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NASA postpones shuttle flight till March

Delay could be extended as debris issue is studied

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WASHINGTON — The next space shuttle flight, which NASA had hoped to launch in September, will blast off no earlier than March, William Gerstenmaier, mission operations director, said Thursday.

The six-month delay will give engineers more time to fix the persistent problem of debris falling from the shuttle's fuel tank. The delay will also make it easier for NASA to juggle its three shuttles to make sure Atlantis is available to fly a large piece of the International Space Station to orbit next year.

But the delay puts further pressure on NASA chief Michael Griffin's hopes of finishing construction of the space station by 2010, the shuttle's target retirement date. Only the shuttle is big and powerful enough to haul the station's components to orbit.

The delay also further calls into question the future of the Hubble Space Telescope. It will shut down after 2007 without maintenance from a shuttle crew.

Shuttle Columbia disintegrated in 2003 after foam debris from its fuel tank inflicted fatal damage to the wing. Despite NASA's efforts to solve the problem, debris also fell off shuttle Discovery's tank during its July 26 launch. The debris did not hit the shuttle. The ship landed safely Aug. 9.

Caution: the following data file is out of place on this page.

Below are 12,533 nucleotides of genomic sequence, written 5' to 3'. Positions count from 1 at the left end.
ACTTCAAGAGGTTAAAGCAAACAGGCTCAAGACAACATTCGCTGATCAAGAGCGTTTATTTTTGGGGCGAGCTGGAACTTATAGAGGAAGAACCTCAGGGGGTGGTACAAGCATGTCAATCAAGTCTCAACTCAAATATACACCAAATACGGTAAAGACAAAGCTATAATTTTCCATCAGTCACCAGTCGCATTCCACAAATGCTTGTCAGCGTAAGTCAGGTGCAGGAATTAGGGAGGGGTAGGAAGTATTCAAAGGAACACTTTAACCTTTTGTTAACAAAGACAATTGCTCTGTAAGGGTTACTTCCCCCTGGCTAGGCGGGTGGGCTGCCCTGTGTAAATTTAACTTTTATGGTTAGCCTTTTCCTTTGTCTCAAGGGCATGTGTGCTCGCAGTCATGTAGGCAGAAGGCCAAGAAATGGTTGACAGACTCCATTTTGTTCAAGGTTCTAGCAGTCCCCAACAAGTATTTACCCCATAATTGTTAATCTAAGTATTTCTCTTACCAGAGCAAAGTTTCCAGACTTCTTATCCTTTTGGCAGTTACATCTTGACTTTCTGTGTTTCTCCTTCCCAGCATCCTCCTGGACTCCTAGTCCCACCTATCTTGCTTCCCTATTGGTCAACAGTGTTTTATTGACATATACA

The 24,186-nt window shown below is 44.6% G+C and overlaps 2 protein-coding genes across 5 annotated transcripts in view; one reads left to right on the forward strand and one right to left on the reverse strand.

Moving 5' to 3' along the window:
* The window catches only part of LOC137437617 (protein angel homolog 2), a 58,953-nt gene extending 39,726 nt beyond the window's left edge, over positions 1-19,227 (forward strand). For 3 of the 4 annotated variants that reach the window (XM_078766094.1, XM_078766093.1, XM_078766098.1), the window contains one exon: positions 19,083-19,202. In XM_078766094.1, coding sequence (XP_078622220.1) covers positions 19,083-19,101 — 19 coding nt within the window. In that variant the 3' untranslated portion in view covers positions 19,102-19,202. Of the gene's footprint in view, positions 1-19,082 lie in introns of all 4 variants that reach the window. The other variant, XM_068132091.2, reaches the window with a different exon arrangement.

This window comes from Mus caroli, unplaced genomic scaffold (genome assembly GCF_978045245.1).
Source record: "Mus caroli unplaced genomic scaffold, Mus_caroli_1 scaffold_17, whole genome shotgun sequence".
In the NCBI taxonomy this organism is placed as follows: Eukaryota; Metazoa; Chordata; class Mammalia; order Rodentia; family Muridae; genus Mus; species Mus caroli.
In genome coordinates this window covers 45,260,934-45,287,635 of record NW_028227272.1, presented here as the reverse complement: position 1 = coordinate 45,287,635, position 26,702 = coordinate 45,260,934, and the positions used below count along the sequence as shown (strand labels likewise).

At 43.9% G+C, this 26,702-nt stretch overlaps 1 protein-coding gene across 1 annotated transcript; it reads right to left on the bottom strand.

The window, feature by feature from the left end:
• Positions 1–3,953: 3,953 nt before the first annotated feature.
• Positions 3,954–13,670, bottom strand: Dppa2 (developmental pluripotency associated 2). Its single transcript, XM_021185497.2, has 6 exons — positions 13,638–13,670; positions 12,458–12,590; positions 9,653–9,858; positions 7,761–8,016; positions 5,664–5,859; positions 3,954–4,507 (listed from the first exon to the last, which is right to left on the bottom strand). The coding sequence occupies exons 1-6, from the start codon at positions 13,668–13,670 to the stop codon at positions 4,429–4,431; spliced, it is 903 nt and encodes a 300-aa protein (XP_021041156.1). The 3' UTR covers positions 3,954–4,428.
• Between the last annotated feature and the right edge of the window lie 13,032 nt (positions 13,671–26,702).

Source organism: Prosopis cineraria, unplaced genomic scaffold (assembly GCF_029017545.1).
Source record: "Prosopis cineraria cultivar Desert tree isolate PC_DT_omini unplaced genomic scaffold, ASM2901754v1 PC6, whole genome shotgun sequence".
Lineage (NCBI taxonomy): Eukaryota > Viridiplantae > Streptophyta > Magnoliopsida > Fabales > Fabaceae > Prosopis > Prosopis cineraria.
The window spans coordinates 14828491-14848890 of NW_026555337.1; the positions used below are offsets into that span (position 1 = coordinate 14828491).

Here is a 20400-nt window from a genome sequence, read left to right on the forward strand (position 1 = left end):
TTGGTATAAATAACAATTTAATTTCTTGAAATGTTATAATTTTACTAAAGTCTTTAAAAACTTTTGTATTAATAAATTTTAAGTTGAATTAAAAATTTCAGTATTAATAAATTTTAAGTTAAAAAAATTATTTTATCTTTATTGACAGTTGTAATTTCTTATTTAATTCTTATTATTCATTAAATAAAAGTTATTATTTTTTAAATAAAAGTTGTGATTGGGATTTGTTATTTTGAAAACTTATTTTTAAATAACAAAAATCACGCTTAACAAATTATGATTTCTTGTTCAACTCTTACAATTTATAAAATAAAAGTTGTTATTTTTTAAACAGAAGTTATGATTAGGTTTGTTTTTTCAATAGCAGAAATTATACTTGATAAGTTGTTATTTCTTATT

NASA officials have grounded the shuttle fleet until they can make sure the tank won't shed large, dangerous chunks of foam, such as a one-pound piece that Griffin on Thursday called "embarrassing."

Wednesday, dissenting members of a NASA oversight panel issued a blistering statement claiming that sloppy practices and unnecessary schedule pressure had continued to plague the agency after the Columbia accident. The dissenters had especially harsh words for NASA's unrealistic launch dates for the first shuttle mission after the accident.

Launch delays of a few months at a time led to "numerous instances when an opportunity was missed to implement the best solution," the statement said.

Griffin said the agency is now trying to avoid such short-term planning. "We are trying to insert the necessary conservatism" into the process, he said.

He declined to address the dissenting statement, saying he had not had time to digest the report.

Gerstenmaier said shuttle engineers are now studying whether a March launch date makes sense. It will take two weeks to finish the analysis, he said. He did not rule out moving the mission to May.